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COP28: expectations from unions in Sub-Saharan Africa

7 December, 2023Sub-Saharan Africa's trade unions, including IndustriALL affiliates, are actively engaging in commitments to reduce carbon emissions and phase out fossil fuels. While advocating for sustainable development and sectoral transitions, they emphasize the need for a Just Transition, prioritizing socio-economic rights.

Challenges in Sub-Saharan Africa:

The region faces challenges in meeting industrialization demands, ensuring energy access, and addressing affordability, particularly for vulnerable households led by women and children. COP27 in Egypt raised expectations for addressing historical challenges, but outcomes fell short of trade unions' expectations.

Critical demands for COP28:

Trade unions emphasize the need for an official multistakeholder engagement platform, urging more balanced engagement between the Global North and South. They call for increased inclusion of trade unions in regional platforms and policy frameworks, such as the African Union Business Human Rights Policy, to ensure meaningful integration of labour's interests.

The Just Transition Work Program (JTWP):

Trade unions welcome the establishment of the Just Transition Work Program (JTWP), emphasizing the importance of identifying critical stakeholders. While some Sub-Saharan African countries involve civil society and trade unions in UNFCCC/COP country positions, their influence remains below desired levels. The discourse primarily focuses on environmental aspects, neglecting crucial labour-related structural issues.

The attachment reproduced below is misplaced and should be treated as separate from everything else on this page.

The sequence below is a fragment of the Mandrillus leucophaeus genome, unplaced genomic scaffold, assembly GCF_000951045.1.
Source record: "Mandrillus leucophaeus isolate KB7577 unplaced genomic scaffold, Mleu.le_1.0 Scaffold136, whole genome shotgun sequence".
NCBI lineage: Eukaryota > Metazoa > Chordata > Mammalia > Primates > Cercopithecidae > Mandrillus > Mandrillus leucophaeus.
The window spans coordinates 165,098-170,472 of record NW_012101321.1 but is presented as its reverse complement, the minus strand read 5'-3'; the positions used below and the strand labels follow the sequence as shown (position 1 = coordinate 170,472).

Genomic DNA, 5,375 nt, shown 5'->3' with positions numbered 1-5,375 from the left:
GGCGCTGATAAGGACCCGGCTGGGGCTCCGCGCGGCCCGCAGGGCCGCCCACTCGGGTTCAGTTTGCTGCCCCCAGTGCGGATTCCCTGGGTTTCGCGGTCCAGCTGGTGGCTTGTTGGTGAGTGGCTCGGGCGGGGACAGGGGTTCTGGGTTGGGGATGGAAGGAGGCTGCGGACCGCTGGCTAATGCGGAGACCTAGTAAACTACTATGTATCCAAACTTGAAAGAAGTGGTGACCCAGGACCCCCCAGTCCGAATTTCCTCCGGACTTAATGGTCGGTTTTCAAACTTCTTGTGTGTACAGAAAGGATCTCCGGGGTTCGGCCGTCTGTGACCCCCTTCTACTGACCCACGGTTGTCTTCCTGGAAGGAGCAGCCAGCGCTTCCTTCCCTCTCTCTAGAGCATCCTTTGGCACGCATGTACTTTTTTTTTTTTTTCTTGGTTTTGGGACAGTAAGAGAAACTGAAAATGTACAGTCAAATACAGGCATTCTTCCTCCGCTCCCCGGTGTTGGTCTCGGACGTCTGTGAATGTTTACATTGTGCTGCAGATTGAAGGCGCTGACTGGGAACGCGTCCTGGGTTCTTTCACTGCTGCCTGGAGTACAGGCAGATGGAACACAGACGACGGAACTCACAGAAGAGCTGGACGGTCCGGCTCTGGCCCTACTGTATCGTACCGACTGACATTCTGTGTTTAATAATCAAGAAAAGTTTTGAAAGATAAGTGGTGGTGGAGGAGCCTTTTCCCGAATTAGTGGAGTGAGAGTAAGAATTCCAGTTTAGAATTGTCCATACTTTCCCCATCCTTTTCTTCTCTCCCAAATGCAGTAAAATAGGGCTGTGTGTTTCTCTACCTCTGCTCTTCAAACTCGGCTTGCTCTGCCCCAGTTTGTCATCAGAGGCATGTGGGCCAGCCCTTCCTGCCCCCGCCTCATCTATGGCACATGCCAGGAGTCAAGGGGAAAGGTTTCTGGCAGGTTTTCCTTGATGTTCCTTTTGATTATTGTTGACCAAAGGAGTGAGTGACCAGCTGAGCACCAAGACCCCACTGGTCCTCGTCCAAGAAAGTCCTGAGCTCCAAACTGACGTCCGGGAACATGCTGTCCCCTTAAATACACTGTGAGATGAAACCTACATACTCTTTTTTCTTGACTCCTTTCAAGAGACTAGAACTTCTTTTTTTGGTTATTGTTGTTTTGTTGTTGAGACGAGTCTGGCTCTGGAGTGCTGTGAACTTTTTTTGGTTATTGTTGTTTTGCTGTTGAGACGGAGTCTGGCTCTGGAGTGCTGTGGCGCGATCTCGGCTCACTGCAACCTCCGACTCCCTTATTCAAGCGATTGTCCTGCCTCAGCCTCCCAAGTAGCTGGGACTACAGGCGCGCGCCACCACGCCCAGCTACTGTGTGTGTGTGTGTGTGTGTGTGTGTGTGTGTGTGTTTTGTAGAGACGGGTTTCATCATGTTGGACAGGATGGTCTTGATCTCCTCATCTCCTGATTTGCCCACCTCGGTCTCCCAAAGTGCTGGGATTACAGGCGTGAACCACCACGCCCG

Labour impact assessments and social protection:

Trade unions stress the need for comprehensive labour impact assessments, including job losses, creation, and restructuring, and a robust framework for reskilling. Insufficient social protection mechanisms pose risks to labour markets, compounded by the ongoing challenges from the COVID-19 pandemic and the need for vocational and skills training reform.

Climate financing and loss and damage:

Climate financing, particularly loss and damage, is a critical agenda item for African trade unions. Disagreements persist regarding the World Bank's role, with concerns about transparency, consultation, and fund earmarking. Debates around debt cancellation or restructuring for developing countries, especially with the lack of a concise definition of 'Just Transition' in NDCs, raise concerns.

Expectations from COP28:

Trade unions anticipate a focus on the 'Global Stocktake,' comparing outcomes against the African position presented during COP27. Emphasis on climate finance, 'loss and damage,' addressing socio-economic challenges, and the North-South development dynamic will be paramount. Concerns persist about fair transition time frames and resource mobilization to meet Africa's development goals.